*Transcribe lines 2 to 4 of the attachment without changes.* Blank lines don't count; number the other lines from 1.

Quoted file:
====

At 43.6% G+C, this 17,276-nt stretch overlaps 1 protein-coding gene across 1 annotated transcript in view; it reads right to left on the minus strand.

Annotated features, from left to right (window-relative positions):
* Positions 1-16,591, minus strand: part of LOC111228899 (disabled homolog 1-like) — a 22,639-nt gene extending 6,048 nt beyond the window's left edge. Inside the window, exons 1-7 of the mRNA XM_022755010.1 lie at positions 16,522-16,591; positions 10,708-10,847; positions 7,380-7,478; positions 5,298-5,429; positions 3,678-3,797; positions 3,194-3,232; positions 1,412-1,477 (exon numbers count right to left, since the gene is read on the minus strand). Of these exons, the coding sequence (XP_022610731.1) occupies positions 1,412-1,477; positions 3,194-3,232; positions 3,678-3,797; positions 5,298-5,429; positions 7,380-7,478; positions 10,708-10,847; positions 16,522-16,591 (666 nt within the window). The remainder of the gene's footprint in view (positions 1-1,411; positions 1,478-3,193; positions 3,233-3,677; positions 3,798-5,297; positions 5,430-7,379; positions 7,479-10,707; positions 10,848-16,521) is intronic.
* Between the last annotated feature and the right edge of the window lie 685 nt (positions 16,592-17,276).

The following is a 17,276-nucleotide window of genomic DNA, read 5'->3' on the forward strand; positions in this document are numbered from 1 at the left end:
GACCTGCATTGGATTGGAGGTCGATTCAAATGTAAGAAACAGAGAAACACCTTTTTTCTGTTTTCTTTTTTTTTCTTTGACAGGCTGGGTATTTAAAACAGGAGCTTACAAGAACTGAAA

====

Annotated features, from left to right (window-relative positions):
* Positions 1-16,591, minus strand: part of LOC111228899 (disabled homolog 1-like) — a 22,639-nt gene extending 6,048 nt beyond the window's left edge. Inside the window, exons 1-7 of the mRNA XM_022755010.1 lie at positions 16,522-16,591; positions 10,708-10,847; positions 7,380-7,478; positions 5,298-5,429; positions 3,678-3,797; positions 3,194-3,232; positions 1,412-1,477 (exon numbers count right to left, since the gene is read on the minus strand). Of these exons, the coding sequence (XP_022610731.1) occupies positions 1,412-1,477; positions 3,194-3,232; positions 3,678-3,797; positions 5,298-5,429; positions 7,380-7,478; positions 10,708-10,847; positions 16,522-16,591 (666 nt within the window). The remainder of the gene's footprint in view (positions 1-1,411; positions 1,478-3,193; positions 3,233-3,677; positions 3,798-5,297; positions 5,430-7,379; positions 7,479-10,707; positions 10,848-16,521) is intronic.
* Between the last annotated feature and the right edge of the window lie 685 nt (positions 16,592-17,276).